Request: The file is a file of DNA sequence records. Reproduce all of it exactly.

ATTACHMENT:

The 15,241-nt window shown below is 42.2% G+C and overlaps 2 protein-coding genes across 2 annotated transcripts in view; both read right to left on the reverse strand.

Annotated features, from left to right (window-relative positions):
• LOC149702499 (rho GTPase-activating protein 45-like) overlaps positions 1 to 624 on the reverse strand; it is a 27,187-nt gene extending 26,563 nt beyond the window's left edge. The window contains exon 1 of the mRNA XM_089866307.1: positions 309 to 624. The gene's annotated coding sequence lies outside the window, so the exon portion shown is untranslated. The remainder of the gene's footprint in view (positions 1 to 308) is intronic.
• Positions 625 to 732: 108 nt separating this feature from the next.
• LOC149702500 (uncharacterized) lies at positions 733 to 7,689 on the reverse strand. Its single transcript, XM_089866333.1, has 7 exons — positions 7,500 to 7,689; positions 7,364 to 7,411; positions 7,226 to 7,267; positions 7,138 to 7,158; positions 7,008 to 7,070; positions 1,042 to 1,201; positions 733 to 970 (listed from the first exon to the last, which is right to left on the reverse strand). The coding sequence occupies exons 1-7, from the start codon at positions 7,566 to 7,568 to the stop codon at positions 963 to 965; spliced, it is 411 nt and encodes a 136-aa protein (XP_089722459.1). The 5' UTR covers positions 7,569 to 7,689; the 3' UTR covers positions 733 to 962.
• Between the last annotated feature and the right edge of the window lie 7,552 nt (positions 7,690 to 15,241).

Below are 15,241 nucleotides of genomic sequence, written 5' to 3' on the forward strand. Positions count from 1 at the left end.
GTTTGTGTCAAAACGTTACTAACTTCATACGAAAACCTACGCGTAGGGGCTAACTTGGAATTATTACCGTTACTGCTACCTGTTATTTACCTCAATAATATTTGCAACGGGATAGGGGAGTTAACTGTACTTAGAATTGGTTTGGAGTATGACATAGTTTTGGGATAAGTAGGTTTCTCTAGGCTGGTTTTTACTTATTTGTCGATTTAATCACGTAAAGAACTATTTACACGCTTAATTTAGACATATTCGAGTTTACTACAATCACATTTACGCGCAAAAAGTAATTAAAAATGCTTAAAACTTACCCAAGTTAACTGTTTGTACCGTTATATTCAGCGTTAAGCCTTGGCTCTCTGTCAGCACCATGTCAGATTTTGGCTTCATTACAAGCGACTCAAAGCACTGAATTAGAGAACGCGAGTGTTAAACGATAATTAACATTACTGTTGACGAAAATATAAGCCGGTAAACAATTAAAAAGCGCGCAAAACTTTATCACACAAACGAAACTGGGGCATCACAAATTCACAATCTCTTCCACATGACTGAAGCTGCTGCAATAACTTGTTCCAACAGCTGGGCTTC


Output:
The 15,241-nt window shown below is 42.2% G+C and overlaps 2 protein-coding genes across 2 annotated transcripts in view; both read right to left on the reverse strand.

Annotated features, from left to right (window-relative positions):
• LOC149702499 (rho GTPase-activating protein 45-like) overlaps positions 1 to 624 on the reverse strand; it is a 27,187-nt gene extending 26,563 nt beyond the window's left edge. The window contains exon 1 of the mRNA XM_089866307.1: positions 309 to 624. The gene's annotated coding sequence lies outside the window, so the exon portion shown is untranslated. The remainder of the gene's footprint in view (positions 1 to 308) is intronic.
• Positions 625 to 732: 108 nt separating this feature from the next.
• LOC149702500 (uncharacterized) lies at positions 733 to 7,689 on the reverse strand. Its single transcript, XM_089866333.1, has 7 exons — positions 7,500 to 7,689; positions 7,364 to 7,411; positions 7,226 to 7,267; positions 7,138 to 7,158; positions 7,008 to 7,070; positions 1,042 to 1,201; positions 733 to 970 (listed from the first exon to the last, which is right to left on the reverse strand). The coding sequence occupies exons 1-7, from the start codon at positions 7,566 to 7,568 to the stop codon at positions 963 to 965; spliced, it is 411 nt and encodes a 136-aa protein (XP_089722459.1). The 5' UTR covers positions 7,569 to 7,689; the 3' UTR covers positions 733 to 962.
• Between the last annotated feature and the right edge of the window lie 7,552 nt (positions 7,690 to 15,241).

Below are 15,241 nucleotides of genomic sequence, written 5' to 3' on the forward strand. Positions count from 1 at the left end.
GTTTGTGTCAAAACGTTACTAACTTCATACGAAAACCTACGCGTAGGGGCTAACTTGGAATTATTACCGTTACTGCTACCTGTTATTTACCTCAATAATATTTGCAACGGGATAGGGGAGTTAACTGTACTTAGAATTGGTTTGGAGTATGACATAGTTTTGGGATAAGTAGGTTTCTCTAGGCTGGTTTTTACTTATTTGTCGATTTAATCACGTAAAGAACTATTTACACGCTTAATTTAGACATATTCGAGTTTACTACAATCACATTTACGCGCAAAAAGTAATTAAAAATGCTTAAAACTTACCCAAGTTAACTGTTTGTACCGTTATATTCAGCGTTAAGCCTTGGCTCTCTGTCAGCACCATGTCAGATTTTGGCTTCATTACAAGCGACTCAAAGCACTGAATTAGAGAACGCGAGTGTTAAACGATAATTAACATTACTGTTGACGAAAATATAAGCCGGTAAACAATTAAAAAGCGCGCAAAACTTTATCACACAAACGAAACTGGGGCATCACAAATTCACAATCTCTTCCACATGACTGAAGCTGCTGCAATAACTTGTTCCAACAGCTGGGCTTC